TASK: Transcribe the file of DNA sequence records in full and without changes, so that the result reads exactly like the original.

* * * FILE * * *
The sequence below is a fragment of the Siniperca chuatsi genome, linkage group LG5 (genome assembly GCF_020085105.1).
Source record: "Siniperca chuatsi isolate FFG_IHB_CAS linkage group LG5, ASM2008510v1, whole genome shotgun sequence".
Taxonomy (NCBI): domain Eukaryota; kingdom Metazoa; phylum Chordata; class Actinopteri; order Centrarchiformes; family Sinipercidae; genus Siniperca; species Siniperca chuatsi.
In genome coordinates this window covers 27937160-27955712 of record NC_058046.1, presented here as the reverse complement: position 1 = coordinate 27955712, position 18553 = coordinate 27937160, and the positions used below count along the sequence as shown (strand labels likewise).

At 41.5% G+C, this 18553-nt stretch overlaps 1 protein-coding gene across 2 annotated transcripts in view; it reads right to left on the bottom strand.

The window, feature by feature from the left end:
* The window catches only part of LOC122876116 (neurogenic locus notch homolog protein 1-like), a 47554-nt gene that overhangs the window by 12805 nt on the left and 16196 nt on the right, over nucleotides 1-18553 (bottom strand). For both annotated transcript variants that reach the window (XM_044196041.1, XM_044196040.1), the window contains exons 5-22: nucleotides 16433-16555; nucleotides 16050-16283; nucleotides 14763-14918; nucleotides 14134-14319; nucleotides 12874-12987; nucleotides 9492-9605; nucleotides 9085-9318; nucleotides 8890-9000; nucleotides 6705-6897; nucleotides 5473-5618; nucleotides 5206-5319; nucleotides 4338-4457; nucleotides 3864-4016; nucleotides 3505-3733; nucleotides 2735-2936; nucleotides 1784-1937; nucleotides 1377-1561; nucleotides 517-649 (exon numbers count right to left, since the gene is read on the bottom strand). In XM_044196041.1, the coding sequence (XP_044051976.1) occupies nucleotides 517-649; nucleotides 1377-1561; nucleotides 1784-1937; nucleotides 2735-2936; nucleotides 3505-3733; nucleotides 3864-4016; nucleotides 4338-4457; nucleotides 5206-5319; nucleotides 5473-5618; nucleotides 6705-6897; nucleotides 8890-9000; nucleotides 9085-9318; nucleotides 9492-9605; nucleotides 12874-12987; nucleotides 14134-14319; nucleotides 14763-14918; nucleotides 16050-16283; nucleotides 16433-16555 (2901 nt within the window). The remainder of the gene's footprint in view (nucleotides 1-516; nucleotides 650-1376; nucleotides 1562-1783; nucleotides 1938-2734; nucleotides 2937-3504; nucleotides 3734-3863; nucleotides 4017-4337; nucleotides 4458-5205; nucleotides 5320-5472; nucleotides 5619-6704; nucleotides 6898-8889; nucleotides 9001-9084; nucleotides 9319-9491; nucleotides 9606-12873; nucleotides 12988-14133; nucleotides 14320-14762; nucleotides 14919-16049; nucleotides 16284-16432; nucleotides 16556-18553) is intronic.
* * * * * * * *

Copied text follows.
The sequence below is a fragment of the Siniperca chuatsi genome, linkage group LG5 (genome assembly GCF_020085105.1).
Source record: "Siniperca chuatsi isolate FFG_IHB_CAS linkage group LG5, ASM2008510v1, whole genome shotgun sequence".
Taxonomy (NCBI): domain Eukaryota; kingdom Metazoa; phylum Chordata; class Actinopteri; order Centrarchiformes; family Sinipercidae; genus Siniperca; species Siniperca chuatsi.
In genome coordinates this window covers 27937160-27955712 of record NC_058046.1, presented here as the reverse complement: position 1 = coordinate 27955712, position 18553 = coordinate 27937160, and the positions used below count along the sequence as shown (strand labels likewise).

At 41.5% G+C, this 18553-nt stretch overlaps 1 protein-coding gene across 2 annotated transcripts in view; it reads right to left on the bottom strand.

The window, feature by feature from the left end:
* The window catches only part of LOC122876116 (neurogenic locus notch homolog protein 1-like), a 47554-nt gene that overhangs the window by 12805 nt on the left and 16196 nt on the right, over nucleotides 1-18553 (bottom strand). For both annotated transcript variants that reach the window (XM_044196041.1, XM_044196040.1), the window contains exons 5-22: nucleotides 16433-16555; nucleotides 16050-16283; nucleotides 14763-14918; nucleotides 14134-14319; nucleotides 12874-12987; nucleotides 9492-9605; nucleotides 9085-9318; nucleotides 8890-9000; nucleotides 6705-6897; nucleotides 5473-5618; nucleotides 5206-5319; nucleotides 4338-4457; nucleotides 3864-4016; nucleotides 3505-3733; nucleotides 2735-2936; nucleotides 1784-1937; nucleotides 1377-1561; nucleotides 517-649 (exon numbers count right to left, since the gene is read on the bottom strand). In XM_044196041.1, the coding sequence (XP_044051976.1) occupies nucleotides 517-649; nucleotides 1377-1561; nucleotides 1784-1937; nucleotides 2735-2936; nucleotides 3505-3733; nucleotides 3864-4016; nucleotides 4338-4457; nucleotides 5206-5319; nucleotides 5473-5618; nucleotides 6705-6897; nucleotides 8890-9000; nucleotides 9085-9318; nucleotides 9492-9605; nucleotides 12874-12987; nucleotides 14134-14319; nucleotides 14763-14918; nucleotides 16050-16283; nucleotides 16433-16555 (2901 nt within the window). The remainder of the gene's footprint in view (nucleotides 1-516; nucleotides 650-1376; nucleotides 1562-1783; nucleotides 1938-2734; nucleotides 2937-3504; nucleotides 3734-3863; nucleotides 4017-4337; nucleotides 4458-5205; nucleotides 5320-5472; nucleotides 5619-6704; nucleotides 6898-8889; nucleotides 9001-9084; nucleotides 9319-9491; nucleotides 9606-12873; nucleotides 12988-14133; nucleotides 14320-14762; nucleotides 14919-16049; nucleotides 16284-16432; nucleotides 16556-18553) is intronic.